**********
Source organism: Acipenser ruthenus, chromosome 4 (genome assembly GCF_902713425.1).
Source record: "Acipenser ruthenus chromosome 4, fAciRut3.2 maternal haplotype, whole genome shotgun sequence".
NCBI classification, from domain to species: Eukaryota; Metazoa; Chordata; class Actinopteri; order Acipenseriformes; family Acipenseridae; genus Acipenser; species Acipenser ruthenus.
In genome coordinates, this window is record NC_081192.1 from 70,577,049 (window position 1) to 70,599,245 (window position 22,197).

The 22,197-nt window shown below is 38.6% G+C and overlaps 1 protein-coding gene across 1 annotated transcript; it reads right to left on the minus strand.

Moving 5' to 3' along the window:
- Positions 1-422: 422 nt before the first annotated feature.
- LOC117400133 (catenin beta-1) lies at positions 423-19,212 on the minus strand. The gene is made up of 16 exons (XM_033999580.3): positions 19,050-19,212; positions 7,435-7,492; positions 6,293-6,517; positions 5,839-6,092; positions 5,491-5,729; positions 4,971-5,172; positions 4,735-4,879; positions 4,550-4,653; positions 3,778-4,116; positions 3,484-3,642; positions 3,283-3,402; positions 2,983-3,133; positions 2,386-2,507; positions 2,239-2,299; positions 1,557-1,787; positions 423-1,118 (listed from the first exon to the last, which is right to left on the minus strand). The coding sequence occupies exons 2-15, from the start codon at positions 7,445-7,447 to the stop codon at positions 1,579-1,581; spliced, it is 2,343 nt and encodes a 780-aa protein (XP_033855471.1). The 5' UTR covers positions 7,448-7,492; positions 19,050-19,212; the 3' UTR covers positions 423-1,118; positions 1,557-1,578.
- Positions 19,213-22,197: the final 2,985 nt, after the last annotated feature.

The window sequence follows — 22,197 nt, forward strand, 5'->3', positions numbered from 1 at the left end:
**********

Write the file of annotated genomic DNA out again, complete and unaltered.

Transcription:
Source organism: Acipenser ruthenus, chromosome 4 (genome assembly GCF_902713425.1).
Source record: "Acipenser ruthenus chromosome 4, fAciRut3.2 maternal haplotype, whole genome shotgun sequence".
NCBI classification, from domain to species: Eukaryota; Metazoa; Chordata; class Actinopteri; order Acipenseriformes; family Acipenseridae; genus Acipenser; species Acipenser ruthenus.
In genome coordinates, this window is record NC_081192.1 from 70,577,049 (window position 1) to 70,599,245 (window position 22,197).

The 22,197-nt window shown below is 38.6% G+C and overlaps 1 protein-coding gene across 1 annotated transcript; it reads right to left on the minus strand.

Moving 5' to 3' along the window:
- Positions 1-422: 422 nt before the first annotated feature.
- LOC117400133 (catenin beta-1) lies at positions 423-19,212 on the minus strand. The gene is made up of 16 exons (XM_033999580.3): positions 19,050-19,212; positions 7,435-7,492; positions 6,293-6,517; positions 5,839-6,092; positions 5,491-5,729; positions 4,971-5,172; positions 4,735-4,879; positions 4,550-4,653; positions 3,778-4,116; positions 3,484-3,642; positions 3,283-3,402; positions 2,983-3,133; positions 2,386-2,507; positions 2,239-2,299; positions 1,557-1,787; positions 423-1,118 (listed from the first exon to the last, which is right to left on the minus strand). The coding sequence occupies exons 2-15, from the start codon at positions 7,445-7,447 to the stop codon at positions 1,579-1,581; spliced, it is 2,343 nt and encodes a 780-aa protein (XP_033855471.1). The 5' UTR covers positions 7,448-7,492; positions 19,050-19,212; the 3' UTR covers positions 423-1,118; positions 1,557-1,578.
- Positions 19,213-22,197: the final 2,985 nt, after the last annotated feature.

The window sequence follows — 22,197 nt, forward strand, 5'->3', positions numbered from 1 at the left end: